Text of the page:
Above: Wrigley Field, which dates back to 1914, is an integral part of Chicago baseball history. The park is a landmark in Chicago, as well as throughout Major League Baseball cities. Illinois Department of Commerce and Community Affairs photo
Below: Busch Stadium in St. Louis is where the Cardinal faithful watch their team play. The park, and all of downtown, buzzes with excitement when the Cubs come into town. St. Louis Convention and Visitors Commission photo
to experience baseballs friendliest rivalry.
By Mark Mandernach
|hicagos Wrigley Field is absolutely hopping 81 home dates every year, from April to September--and even into October if the Cubs make the National League playoffs. The fabled ballpark packs in fans from all over the globe, and the surrounding neighborhood provides plenty of local haunts for pre- and post-game celebrating.
But for an additional jolt of electricity that brings Wrigley Field excitement to another level, nothing is quite like a Chicago Cubs-St. Louis Cardinals game.
The stands in Wrigley Field, which opened in 1914, are usually a sea of blue for most home games. But when the Cardinals travel to Chicago and bring their faithful fans with them, Wrigley's palette takes on a definite red-and-blue feel, as Cubs and Cardinals fans figuratively joust for supremacy. Even the souvenir stands outside the park hawk Cardinals stuff along with the Cubs items.
The Cubs and Cardinals is one of the best rivalries in professional sports. It's also one of the friendliest, which is perhaps owed to the Midwestern sensibilities of the teams fan bases. The New York Yankees and Boston Red Sox might slug it out on the field and in the stands at Yankee Stadium or Fenway Park, but Cubs and Cardinals fans would much rather share a frosty beverage than put up their dukes. Wrigley Field is, after all, "The Friendly Confines."
The Cubs against the Cardinals is baseballs civil war, with emphasis on civil. Everyone has fun, no matter who wins.
Mike Shannon has lived the rivalry for decades, first as a Cardinals player and for the last 32 years as an announcer for KMOX radio.
This is the best rivalry in athletics, said Shannon during a visit to Chicago last September. Its good, clean entertainment. Coming to Chicago is like Mardi Gras.
The Cubs and Cardinals have been linked for decades. Every long-suffering Cubs fan still laments how the Cubs traded future Hall of Famer Lou Brock to the Cardinals on June 15, 1963 for Ernie Broglio. Announcer Harry Caray might have ended his career with the Cubs, but the St. Louis native called games for the Cardinals from 1947 to 1969.
Budweiser beer might be brewed in St. Louis, but the brewery is also a longtime Cubs sponsor (as well as a sponsor of St. Louis professional sports, including the Cardinals). Former Cub All-Star Ryne Sandberg became a local folk hero when he hit two homers off the Cardinals Bruce Sutter in an extra-inning classic in 1984. And sluggers Mark McGwire of the Cardinals and Sammy Sosa of the Cubs dueled homer-for-homer in their historic pursuit of Roger Maris single season home run record in 1998.
If youre making your Major League Baseball plans for the summer, the Cubs and Cardinals meet in Wrigley Field May 2123, June 710 and July 1920 and in St. Louis Busch Stadium April 30May 3, June 2224 and July 911. Tickets in Chicago are getting hard to come by, as more fans jump on the Cubs bandwagon after last years successes and a promising upcoming season. But gameday in Wrigleyville always is fun, especially with St. Louis in town. In St. Louis, series with the Cubs usually are among the first to sell out.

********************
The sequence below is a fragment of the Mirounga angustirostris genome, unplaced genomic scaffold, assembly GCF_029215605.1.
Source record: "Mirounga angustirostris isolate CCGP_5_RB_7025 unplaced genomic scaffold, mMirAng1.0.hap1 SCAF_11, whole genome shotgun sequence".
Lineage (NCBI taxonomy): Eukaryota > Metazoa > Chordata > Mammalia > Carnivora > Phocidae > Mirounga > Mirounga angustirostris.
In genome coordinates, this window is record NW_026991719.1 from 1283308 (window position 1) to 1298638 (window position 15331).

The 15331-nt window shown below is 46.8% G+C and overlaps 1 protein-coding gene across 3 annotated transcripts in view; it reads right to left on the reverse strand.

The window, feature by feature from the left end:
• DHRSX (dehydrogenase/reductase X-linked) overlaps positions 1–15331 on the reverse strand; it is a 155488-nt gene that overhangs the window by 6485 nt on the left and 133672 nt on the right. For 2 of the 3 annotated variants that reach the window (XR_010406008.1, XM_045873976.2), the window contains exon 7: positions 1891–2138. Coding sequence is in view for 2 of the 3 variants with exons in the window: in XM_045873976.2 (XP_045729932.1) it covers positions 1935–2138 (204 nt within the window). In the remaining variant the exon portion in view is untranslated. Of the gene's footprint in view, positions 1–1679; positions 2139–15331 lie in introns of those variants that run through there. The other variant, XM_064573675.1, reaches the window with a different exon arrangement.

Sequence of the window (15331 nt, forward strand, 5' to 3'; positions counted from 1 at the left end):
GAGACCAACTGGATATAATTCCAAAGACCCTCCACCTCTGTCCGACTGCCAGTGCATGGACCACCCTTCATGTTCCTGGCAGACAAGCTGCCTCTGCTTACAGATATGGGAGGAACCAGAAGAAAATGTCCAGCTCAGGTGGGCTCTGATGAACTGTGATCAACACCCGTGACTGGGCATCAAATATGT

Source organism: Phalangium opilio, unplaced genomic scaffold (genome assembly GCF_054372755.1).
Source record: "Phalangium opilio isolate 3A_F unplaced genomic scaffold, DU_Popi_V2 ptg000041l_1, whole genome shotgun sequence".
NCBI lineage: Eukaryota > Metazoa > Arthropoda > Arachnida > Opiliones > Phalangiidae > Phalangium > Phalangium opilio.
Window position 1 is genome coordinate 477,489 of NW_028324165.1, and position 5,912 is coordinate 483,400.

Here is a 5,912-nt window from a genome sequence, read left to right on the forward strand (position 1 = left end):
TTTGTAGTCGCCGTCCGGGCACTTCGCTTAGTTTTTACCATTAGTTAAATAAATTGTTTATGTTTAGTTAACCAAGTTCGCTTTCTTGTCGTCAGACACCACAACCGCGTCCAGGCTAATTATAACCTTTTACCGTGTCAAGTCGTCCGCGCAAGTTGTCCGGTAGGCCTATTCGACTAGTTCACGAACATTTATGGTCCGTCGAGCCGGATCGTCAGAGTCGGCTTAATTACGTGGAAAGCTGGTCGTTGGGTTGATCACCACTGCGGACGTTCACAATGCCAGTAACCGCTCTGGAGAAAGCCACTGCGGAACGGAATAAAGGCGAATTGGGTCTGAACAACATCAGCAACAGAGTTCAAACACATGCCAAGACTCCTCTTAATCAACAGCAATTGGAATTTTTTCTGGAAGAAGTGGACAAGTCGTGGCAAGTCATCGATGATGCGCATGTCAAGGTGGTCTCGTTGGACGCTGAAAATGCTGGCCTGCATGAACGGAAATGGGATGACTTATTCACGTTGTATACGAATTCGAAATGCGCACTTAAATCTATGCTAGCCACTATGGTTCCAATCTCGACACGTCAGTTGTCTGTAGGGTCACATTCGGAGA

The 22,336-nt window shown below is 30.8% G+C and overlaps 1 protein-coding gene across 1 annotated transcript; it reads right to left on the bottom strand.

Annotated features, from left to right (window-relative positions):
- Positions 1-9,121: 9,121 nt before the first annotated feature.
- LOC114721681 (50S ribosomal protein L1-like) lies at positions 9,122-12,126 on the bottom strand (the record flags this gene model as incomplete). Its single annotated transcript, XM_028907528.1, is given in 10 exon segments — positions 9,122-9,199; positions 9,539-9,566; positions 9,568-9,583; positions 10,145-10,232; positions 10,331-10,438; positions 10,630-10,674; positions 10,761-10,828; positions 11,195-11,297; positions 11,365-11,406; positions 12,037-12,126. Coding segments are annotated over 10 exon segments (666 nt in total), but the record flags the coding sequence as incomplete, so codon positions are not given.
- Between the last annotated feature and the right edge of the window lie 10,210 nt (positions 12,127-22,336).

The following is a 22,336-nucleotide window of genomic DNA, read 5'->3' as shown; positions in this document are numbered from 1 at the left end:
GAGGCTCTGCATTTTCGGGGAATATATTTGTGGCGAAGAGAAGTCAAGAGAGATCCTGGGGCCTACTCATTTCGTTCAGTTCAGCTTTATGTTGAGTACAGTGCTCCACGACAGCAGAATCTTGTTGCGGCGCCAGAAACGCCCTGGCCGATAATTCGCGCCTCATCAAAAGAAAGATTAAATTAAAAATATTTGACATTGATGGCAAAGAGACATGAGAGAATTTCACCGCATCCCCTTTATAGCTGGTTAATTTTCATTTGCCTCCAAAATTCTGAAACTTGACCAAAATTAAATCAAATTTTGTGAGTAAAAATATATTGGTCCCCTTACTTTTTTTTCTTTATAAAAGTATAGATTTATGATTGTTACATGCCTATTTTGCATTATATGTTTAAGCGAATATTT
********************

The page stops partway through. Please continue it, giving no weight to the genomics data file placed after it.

In September 2003, the Cardinals came to Wrigley Field for five games in four days. The two teams were embroiled in a pennant race and 177,530 people attended the five games. Body paint was high fashion, as fans resorted to artwork to show support for the team. Jerseys for Sosa, Mark Prior, Kerry Wood, Albert Pujols or Jim Edmonds were worn like formalwear. And the caps. It was almost as if you needed to sport a Cubs or Cardinals baseball cap to be admitted into Wrigley Field.
Of course, no Wrigley Field experience is complete without exploring the surrounding neighborhood. On the northeast corner across the street from the ballpark is Murphys Bleachers underneath the El tracks. Follow the smoke to the outdoor grill where the burgers and brats are outstanding. On the southeast corner outside the park at the corner of Clark and Addison is the legendary Cubby Bear, which has been packing in fans since the Chicago Cubs began playing at Wrigley Field.
Hi-Tops, at Addison and Sheffield, boasts that its the best sports bar in the free world and they have 65 TV monitors to back up their claim. Across from Hi-Tops, the Sports Corner is another Wrigleyville haunt where they take their sports very seriously. And if you get the itch to swing a bat, you dont have to get into the box against Mark Prior or Greg Maddux. Stop by Sluggers Sports Bar on North Clark Street and visit the upstairs batting cages to test your stroke.
Now, if you feel like sitting down to eat after an exciting Cubs/Cardinals game, what better place than Harry Carays Restaurant at 33 W. Kinzie St. in Chicago. Reservations are recommended.
One other way to enjoy Wrigley Field is by taking a tour of the ballpark. Tour dates are scheduled for weekend days throughout the season, and advance tickets are required.
Mark Mandernach is a new contributor from Arlington Heights, Ill.
Author has a hit with
Chris Epting started to research his book, Roadside Baseball, when most boys are playing in Little League.
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